U.S. President Donald Trump will be off to the G-20 summit in Japan at the end of this week. He’s scheduled to meet with China’s President Xi (zhee) Jinping face-to-face for a high-stakes discussion on trade, as well as other issues. While most officials don’t expect a long-awaited breakthrough yet, it is possible that Trump could be talked into not putting new tariffs on even more Chinese imports. Politico says Trump has continually preached patience during high-profile negotiations with China, North Korea, Iran, and other nations. It’s both for strategic reasons and as a way to smooth over any frustrations with the slow pace of progress. Politico also says the “no rush” approach could also be a result of Trump’s confidence that the U.S. can simply outlast its adversaries in trade disputes. However, the go-it-alone foreign policy seems to be leaving the U.S. president increasingly isolated from key U.S. allies. Politico says that may become even more apparent during the upcoming G-20 gathering.

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New Tariffs Could Hit Pesticides

The pesticide industry is asking the Trump administration to exempt its chemical imports from China from the potential $300 billion in new 25 percent tariffs the president is threatening to impose next month on Chinese goods. CropLife America and a specialty chemical trade group filed comments with the U.S. Trade Representative’s Office. Those comments say the tariffs would hit a wide range of products that farmers rely on to do their jobs. Those products would include glyphosate, 2,4-D, atrazine, and dicamba. The groups say, “Many of the chemicals that would be subject to the proposal are just not available from American sources, and many others are not reasonably available from sources outside of China in the volumes we need and within a useful time period.” An Agri-Pulse report says Chris Novak, President and CEO of CropLife America, was scheduled to speak on Monday during the USTR’s sixth day of hearings on the list of products targeted for the Section 301 tariffs.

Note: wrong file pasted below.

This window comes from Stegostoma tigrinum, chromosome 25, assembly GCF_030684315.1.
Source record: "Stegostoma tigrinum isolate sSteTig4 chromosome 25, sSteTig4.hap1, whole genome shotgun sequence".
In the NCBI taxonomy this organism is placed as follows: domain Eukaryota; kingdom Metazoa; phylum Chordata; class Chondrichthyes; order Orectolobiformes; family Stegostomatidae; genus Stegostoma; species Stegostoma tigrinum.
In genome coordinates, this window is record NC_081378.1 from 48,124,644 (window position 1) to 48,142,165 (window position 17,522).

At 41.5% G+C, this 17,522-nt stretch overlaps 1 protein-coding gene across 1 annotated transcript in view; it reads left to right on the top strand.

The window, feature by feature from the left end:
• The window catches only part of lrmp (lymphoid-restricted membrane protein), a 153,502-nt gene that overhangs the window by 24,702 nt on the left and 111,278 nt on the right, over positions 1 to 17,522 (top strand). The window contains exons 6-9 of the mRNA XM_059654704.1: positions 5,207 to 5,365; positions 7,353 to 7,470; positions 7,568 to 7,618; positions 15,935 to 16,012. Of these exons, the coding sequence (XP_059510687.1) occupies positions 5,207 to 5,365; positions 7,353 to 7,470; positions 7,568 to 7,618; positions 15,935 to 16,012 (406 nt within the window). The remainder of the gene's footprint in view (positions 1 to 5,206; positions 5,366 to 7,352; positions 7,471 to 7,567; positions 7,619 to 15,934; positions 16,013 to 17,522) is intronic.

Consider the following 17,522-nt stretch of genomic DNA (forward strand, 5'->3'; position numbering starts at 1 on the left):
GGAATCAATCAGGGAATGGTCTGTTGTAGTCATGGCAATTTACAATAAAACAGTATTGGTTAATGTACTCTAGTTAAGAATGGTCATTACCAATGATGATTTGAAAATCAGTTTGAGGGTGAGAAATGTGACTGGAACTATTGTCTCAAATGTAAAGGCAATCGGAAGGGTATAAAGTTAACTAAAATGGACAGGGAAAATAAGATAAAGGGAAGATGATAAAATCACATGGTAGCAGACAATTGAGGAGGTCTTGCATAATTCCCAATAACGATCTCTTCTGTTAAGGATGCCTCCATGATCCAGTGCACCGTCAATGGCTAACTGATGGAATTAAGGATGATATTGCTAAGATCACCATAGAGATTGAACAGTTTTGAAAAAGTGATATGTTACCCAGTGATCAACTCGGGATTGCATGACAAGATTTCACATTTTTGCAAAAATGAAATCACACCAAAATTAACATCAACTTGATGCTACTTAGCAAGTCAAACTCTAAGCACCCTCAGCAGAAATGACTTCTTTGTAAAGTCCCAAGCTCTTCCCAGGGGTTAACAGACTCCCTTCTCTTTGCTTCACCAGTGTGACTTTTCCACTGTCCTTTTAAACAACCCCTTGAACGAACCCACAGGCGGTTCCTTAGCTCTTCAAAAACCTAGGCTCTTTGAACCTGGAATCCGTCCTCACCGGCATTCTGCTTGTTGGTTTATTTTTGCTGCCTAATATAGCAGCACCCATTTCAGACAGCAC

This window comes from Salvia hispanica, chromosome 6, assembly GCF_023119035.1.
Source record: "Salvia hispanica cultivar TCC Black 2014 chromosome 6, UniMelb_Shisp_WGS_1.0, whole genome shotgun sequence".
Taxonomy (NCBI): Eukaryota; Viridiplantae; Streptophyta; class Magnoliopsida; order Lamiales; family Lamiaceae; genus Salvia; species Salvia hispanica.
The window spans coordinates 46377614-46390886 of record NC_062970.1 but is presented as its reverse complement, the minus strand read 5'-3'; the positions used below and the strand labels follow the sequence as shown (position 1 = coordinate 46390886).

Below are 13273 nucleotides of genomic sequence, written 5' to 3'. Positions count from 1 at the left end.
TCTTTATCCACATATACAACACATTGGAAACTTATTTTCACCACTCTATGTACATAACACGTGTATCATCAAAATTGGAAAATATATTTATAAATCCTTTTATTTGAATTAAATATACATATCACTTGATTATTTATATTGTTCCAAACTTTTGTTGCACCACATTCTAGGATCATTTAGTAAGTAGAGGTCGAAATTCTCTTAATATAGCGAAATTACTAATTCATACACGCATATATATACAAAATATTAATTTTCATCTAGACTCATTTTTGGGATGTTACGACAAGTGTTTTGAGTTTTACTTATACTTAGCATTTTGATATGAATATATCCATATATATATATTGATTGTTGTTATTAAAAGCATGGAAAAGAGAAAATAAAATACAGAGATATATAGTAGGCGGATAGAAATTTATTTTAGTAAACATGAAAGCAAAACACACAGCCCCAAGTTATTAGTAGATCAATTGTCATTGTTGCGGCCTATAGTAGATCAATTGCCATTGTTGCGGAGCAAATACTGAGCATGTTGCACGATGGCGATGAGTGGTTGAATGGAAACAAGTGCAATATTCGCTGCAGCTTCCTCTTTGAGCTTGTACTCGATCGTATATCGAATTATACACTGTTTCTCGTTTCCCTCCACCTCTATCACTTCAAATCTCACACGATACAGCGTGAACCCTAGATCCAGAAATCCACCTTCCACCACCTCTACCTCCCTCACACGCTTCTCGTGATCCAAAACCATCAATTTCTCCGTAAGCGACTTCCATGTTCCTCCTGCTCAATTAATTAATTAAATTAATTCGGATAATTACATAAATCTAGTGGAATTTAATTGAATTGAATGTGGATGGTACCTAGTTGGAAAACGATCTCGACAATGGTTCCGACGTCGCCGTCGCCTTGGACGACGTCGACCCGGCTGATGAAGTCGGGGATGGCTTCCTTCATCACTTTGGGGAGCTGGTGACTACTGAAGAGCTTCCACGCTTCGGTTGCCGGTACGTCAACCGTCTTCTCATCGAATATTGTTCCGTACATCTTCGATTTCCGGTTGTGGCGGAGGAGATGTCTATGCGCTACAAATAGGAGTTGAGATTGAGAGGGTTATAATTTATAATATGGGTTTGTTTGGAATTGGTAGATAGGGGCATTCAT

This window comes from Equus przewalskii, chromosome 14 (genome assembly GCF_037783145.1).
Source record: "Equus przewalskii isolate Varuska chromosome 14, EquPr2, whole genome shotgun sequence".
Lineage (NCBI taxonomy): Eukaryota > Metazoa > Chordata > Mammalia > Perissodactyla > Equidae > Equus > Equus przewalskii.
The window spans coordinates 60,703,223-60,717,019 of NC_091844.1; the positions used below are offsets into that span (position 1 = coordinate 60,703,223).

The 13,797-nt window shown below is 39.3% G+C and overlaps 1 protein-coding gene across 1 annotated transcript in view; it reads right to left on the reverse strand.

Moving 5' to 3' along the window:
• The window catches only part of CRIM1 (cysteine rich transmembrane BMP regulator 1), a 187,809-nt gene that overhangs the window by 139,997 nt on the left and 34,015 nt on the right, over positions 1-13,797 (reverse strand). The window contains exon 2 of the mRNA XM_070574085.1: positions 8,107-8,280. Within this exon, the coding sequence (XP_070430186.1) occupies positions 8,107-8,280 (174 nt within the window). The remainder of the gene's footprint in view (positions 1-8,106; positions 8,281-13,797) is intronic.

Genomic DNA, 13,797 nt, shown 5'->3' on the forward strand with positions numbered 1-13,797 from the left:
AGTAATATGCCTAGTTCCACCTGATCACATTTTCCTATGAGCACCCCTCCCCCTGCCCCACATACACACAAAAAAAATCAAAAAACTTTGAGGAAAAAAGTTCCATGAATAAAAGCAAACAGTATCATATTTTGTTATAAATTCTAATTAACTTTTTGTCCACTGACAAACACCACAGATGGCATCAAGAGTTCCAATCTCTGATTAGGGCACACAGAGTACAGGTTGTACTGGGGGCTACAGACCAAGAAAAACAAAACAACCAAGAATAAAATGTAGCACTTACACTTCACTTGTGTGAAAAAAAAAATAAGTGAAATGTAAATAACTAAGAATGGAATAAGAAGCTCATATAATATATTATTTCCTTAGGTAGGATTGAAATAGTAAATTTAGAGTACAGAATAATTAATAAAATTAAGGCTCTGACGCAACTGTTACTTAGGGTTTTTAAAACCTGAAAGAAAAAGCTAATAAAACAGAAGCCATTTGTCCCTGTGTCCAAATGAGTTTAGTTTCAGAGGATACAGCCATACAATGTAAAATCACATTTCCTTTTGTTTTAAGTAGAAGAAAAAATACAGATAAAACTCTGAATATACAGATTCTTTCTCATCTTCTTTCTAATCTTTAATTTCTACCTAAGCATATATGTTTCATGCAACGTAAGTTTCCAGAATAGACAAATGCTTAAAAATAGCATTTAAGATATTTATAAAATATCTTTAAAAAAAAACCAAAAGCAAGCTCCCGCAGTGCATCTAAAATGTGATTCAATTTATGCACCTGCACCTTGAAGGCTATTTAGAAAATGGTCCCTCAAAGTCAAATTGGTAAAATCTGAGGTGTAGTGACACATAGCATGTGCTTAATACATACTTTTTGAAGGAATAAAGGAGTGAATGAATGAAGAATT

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NBB says E-15 Rule Alone Doesn’t Undo Economic Damage

The National Biodiesel Board sent a letter to Environmental Protection Agency Administrator Andrew Wheeler highlighting the economic damage caused by small refinery waivers. The biodiesel and renewable diesel industry have been hit hard by the retroactive small refinery exemptions under the Renewable Fuels Standard that the EPA has given out in recent years. At issue in the letter is Wheeler’s recent comments that the approval of year-round E15 sales will make up for the economic damage done by the exemptions. “The E15 waivers will not provide growth for biodiesel and renewable diesel, but small refinery exemptions have had a detrimental impact on demand for those fuels,” the NBB says in its letter. “EPA is required to repair the demand destruction for biodiesel and renewable diesel resulting from the agency’s flood of unwarranted retroactive small refinery exemptions.” The NBB says when they compare the size of the exempted refiners to biodiesel producers, the threat to agriculture is easier to understand. The University of Illinois says the demand destruction for biodiesel and renewable diesel could reach 2.45 billion gallons. The economic loss could reach $7.7 billion in the next few years.

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Drought at Record-Low Levels

A Farm Futures report points out that the typical weather-related challenges for farmers during each growing season is extremely dry weather. That’s not been the case this year because of rampant flooding in a good-sized portion of farm country. While this spring did see drought in a few areas of rural America, its influence has steadily dropped over the last few months. The latest updates to the U.S. Drought Monitor say that drought conditions are affecting just over 10 percent of the country. That’s up from a record low of 8.84 percent last month but it’s still among historical low numbers. Brad Pugh (Pew) is a climatologist who put this week’s Drought Monitor Report together. He says, “Excessively wet conditions still continue to hamper the development of corn and soybeans across the Corn Belt. However, drought is intensifying across northern North Dakota due to a serious lack of rainfall since April.” Only 3.1 percent of the Midwest is currently listed under drought conditions, while that number was 15 percent last year at this time. In the Plains, just 5.9 percent of the region is being affected by drought, compared to 49 percent a year ago. Pugh says the chances for above-normal precipitation in the next six to ten days is strong in the eastern U.S., including the Ohio, Tennessee, and Mississippi River Valleys, as well as the southern Great Plains.

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Laos Joins List of Countries Affected by African Swine Fever